Petitioners position may be accorded some cogency, but for the fact that it fails to consider that the medium he used to make his statements was a television broadcast, which is accessible to children of virtually all ages.
x - - - - - - - - - - - - - - - - - - - - - - -x G. Petitioner next harps on the primacy of his freedoms, referring particularly to the exercise of his religious beliefs and profession, as presiding minister of his flock, over the right and duty of the state as parens patriae.
Consider the following excerpts from the Courts Decision: There is nothing in petitioners statements subject of the complaints expressing any particular religious belief, nothing furthering his avowed evangelical mission.
Contrary to petitioners impression, the Court has, in fact, considered the factual antecedents of and his motive in making his utterances, and has found those circumstances wanting as defense for violating the programs "G" rating.
As already laid down in the Decision subject of this recourse, the interest of the government in protecting children who may be subjected to petitioners invectives must take precedence over his desire to air publicly his dirty laundry.
As he presently argues: The Honorable Court should have rendered its decision in light of the surrounding circumstances why and what prompted herein petitioner to utter those words.
The same case also laid the basis for the classification system of the MTRCB when it stated, "It cannot be denied though that the State as parens patriae is called upon to manifest an attitude of caring for the welfare of the young." The penalty of suspension imposed on petitioner has driven him to liken the Court to "a blind man who was asked to describe an elephant, and by his description he stubbornly believed that an elephant is just the same as a Meralco post after touching one if its legs." Petitioner makes this comparison with the view that the factual backdrop against which his statements were made was purportedly not considered by the Court.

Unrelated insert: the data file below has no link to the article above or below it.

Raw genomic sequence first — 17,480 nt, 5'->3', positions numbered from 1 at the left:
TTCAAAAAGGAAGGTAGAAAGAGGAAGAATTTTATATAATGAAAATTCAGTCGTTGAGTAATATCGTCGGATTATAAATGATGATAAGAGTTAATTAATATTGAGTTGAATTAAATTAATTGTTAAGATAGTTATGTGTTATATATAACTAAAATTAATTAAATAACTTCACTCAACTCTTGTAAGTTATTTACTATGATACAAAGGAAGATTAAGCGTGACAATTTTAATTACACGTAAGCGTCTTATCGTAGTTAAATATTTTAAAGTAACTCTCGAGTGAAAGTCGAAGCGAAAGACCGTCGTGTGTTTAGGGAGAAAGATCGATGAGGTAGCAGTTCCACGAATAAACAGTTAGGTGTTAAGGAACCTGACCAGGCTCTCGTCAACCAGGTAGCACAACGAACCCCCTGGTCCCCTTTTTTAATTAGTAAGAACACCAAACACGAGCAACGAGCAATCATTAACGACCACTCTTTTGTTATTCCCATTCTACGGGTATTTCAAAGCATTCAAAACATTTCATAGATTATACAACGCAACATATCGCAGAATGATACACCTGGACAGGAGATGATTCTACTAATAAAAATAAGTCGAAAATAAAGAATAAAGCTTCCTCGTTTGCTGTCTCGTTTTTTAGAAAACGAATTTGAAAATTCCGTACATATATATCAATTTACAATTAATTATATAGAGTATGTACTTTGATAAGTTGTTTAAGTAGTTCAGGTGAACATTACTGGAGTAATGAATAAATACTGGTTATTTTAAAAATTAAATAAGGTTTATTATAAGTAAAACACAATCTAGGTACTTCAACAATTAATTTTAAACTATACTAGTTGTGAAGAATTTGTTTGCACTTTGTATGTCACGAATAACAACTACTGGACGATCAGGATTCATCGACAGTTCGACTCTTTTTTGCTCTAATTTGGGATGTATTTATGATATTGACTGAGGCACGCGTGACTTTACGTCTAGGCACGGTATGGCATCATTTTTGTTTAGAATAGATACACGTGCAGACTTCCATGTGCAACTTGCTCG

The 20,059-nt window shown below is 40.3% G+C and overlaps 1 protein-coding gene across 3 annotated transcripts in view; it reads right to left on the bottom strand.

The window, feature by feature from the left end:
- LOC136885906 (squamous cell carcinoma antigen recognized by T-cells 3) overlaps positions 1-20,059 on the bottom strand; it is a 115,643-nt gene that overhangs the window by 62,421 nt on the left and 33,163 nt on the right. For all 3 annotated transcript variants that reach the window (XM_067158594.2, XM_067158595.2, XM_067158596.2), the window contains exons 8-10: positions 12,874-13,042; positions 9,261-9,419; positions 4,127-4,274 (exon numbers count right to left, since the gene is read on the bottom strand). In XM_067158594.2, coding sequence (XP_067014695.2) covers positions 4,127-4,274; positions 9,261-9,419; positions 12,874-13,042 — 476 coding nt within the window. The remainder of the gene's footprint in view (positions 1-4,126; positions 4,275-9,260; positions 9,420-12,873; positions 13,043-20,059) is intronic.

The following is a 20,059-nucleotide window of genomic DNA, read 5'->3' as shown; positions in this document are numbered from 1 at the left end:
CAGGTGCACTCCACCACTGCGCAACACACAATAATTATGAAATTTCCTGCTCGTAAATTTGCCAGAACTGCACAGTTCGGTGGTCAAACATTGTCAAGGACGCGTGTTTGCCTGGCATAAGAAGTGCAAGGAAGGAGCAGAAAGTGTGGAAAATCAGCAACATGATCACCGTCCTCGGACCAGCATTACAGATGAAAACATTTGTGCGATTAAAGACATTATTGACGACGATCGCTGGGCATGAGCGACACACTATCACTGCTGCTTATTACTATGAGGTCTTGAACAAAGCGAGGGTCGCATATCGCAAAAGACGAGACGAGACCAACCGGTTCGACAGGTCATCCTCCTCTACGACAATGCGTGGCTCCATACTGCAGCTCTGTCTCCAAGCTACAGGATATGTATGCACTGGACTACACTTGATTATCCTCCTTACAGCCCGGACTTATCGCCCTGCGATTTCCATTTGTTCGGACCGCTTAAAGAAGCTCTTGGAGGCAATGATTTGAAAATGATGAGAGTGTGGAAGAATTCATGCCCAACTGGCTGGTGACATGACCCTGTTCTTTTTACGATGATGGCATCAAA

Even petitioners attempts to place his words in context show that he was moved by anger and the need to seek retribution, not by any religious conviction.
His claim, assuming its veracity, that some INC ministers distorted his statements respecting amounts Ang Dating Daan owed to a TV station does not convert the foul language used in retaliation as religious speech. Worthy of note, in Pacifica, the FCC did not resort to any subsequent punishment, much less any prior restraint. Supreme Court, the monologue would have been protected were it delivered in another context.